Reflection: Freedom vs. security and the First Amendment

By Nicole Ziege, F/G Scholar

When a country like the United States declares war, balancing freedom and security is one of its greatest challenges because while the government needs to maintain the freedoms of its people, it also wants to ensure national security. In my opinion, there are two types of national security: national security in terms of securing victory during the war with enough supplies and man power, and national security in terms of preventing foreign threats against potential foreign threats. Continue reading Reflection: Freedom vs. security and the First Amendment

Reflection: Threads of protest in Supreme Court precedents

By Evan Heichelbech, F/G Scholar

Fleischaker Greene LogoThe nature of a protest is inherently centered around disagreement, and in our country disagreement is something that is not only encouraged, but protected by the laws that govern our citizens. Protests are a byproduct of mounting conflict and disagreement. Naturally, protests are also byproducts of American citizens’ First Amendment rights. Four Supreme Court cases that have resulted in landmark precedents toward further protecting and encouraging this type of pure freedom have some very interesting common threads to be analyzed. Continue reading Reflection: Threads of protest in Supreme Court precedents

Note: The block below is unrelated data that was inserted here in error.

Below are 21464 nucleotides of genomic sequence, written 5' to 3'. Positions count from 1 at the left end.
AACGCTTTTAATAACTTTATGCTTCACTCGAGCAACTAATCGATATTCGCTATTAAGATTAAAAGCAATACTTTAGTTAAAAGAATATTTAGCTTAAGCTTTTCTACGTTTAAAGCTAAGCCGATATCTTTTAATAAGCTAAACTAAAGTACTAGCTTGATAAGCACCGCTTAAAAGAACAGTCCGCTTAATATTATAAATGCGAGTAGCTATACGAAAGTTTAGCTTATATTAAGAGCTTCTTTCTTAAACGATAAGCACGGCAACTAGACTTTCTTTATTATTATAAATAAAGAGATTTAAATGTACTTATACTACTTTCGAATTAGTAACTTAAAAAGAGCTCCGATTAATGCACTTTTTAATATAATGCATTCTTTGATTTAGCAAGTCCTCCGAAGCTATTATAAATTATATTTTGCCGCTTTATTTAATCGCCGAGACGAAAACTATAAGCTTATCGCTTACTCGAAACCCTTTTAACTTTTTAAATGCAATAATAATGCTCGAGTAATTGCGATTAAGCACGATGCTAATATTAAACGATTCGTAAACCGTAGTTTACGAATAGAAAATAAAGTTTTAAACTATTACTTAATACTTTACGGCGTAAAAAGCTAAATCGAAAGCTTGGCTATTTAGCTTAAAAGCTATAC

Reflection: Struggle between the empowered and the unempowered

By Emma Collins, F/G Scholar

Supreme Court cases often involve a legal struggle between the unempowered minority and the empowered majority, and First Amendment cases are no different. In fact, First Amendment cases may present this struggle more clearly because in many cases, those who are being silenced are the same people whose voices often have little power. Such is the case for the following five cases: Abrams v. United States (1919), Edwards v. South Carolina (1963), Tinker v. Des Moines (1968), Texas v. Johnson (1989) and Snyder v. Phelps (2010). Continue reading Reflection: Struggle between the empowered and the unempowered